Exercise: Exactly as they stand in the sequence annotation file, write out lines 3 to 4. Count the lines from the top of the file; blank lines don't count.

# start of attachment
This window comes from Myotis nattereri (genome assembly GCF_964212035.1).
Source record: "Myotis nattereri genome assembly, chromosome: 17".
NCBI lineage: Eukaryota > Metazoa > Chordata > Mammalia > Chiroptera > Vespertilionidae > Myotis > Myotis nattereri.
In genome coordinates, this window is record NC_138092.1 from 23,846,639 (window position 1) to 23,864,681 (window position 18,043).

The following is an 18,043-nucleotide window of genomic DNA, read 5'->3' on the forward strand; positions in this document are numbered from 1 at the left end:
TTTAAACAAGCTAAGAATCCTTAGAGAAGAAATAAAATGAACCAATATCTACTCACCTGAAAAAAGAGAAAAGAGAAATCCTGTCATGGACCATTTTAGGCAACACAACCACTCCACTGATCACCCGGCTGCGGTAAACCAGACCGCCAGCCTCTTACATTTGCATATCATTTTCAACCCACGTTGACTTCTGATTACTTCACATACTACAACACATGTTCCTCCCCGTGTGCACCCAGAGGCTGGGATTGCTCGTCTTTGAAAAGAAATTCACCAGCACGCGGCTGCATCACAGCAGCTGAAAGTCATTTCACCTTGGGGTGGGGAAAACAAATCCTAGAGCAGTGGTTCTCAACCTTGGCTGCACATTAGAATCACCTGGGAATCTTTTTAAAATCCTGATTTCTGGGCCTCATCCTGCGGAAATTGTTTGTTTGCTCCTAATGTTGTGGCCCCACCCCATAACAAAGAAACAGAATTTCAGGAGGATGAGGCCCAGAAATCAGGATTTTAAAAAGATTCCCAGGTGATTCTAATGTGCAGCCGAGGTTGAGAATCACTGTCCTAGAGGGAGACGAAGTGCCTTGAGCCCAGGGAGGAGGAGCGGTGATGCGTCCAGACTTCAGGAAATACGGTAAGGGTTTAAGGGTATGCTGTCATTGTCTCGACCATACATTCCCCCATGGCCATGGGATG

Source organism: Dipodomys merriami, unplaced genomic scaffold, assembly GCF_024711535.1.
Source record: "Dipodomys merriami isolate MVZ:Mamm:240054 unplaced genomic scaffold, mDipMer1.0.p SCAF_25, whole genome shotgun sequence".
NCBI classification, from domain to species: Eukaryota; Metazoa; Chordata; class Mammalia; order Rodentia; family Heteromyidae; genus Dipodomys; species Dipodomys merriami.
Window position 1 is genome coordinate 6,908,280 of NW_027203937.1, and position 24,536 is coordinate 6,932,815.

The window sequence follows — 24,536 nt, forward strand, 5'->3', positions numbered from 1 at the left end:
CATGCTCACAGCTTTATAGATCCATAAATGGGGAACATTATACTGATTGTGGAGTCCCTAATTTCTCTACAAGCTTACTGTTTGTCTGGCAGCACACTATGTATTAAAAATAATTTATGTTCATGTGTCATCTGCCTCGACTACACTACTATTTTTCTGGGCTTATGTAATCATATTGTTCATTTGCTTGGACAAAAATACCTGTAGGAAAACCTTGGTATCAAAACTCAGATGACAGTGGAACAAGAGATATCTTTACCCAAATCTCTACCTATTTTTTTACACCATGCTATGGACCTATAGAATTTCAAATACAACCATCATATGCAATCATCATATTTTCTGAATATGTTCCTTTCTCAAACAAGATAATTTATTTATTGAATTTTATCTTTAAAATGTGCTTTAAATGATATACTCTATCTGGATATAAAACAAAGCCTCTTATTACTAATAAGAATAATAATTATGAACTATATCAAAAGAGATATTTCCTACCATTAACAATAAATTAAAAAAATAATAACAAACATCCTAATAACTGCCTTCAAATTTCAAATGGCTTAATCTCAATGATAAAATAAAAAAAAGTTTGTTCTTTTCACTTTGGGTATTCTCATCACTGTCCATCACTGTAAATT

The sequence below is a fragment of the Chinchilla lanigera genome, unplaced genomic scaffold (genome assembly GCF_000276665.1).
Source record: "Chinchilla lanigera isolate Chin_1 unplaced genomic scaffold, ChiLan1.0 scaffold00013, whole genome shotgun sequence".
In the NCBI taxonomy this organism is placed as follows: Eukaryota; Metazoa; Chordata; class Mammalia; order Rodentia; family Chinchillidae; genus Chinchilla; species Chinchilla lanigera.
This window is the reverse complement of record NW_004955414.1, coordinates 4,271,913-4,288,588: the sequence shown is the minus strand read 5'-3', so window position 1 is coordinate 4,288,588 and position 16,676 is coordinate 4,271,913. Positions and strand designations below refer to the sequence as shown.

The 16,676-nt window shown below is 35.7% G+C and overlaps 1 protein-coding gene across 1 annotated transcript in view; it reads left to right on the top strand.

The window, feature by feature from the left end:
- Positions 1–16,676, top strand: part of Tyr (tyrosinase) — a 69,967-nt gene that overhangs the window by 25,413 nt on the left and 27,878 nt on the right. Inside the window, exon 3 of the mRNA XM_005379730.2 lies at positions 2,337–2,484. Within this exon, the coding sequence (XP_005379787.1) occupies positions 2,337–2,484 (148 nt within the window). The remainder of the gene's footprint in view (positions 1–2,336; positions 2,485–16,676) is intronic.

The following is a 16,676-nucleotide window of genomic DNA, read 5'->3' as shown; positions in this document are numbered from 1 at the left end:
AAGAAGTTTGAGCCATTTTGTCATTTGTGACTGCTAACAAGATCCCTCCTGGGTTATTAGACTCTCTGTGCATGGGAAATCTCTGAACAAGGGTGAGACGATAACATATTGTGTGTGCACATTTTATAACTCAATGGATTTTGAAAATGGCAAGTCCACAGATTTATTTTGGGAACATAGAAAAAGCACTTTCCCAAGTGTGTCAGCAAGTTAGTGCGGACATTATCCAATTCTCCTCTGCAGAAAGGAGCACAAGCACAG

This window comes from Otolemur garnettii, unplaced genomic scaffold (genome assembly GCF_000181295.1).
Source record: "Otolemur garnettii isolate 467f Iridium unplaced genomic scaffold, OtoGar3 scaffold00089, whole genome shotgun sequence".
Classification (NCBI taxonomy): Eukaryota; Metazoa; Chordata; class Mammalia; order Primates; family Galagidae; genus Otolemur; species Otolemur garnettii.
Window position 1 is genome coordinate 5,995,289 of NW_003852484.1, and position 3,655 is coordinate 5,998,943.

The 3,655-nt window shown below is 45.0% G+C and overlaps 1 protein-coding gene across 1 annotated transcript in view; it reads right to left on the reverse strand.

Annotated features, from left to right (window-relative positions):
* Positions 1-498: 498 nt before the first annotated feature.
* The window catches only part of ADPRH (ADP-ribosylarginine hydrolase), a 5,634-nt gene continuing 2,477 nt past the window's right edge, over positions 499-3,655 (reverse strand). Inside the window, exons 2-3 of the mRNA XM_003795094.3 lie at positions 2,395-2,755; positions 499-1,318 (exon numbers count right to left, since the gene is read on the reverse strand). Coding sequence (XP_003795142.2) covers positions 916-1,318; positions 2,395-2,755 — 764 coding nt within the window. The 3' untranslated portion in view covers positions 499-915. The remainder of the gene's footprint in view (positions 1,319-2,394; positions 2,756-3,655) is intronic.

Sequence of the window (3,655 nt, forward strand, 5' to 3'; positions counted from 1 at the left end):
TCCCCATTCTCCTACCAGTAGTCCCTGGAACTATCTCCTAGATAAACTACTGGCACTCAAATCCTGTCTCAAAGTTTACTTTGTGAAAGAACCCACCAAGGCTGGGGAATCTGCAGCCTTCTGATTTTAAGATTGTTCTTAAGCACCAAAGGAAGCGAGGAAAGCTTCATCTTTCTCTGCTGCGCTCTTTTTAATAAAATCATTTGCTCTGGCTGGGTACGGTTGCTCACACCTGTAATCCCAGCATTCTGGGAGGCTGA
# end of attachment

NCBI lineage: Eukaryota > Metazoa > Chordata > Mammalia > Chiroptera > Vespertilionidae > Myotis > Myotis nattereri.
In genome coordinates, this window is record NC_138092.1 from 23,846,639 (window position 1) to 23,864,681 (window position 18,043).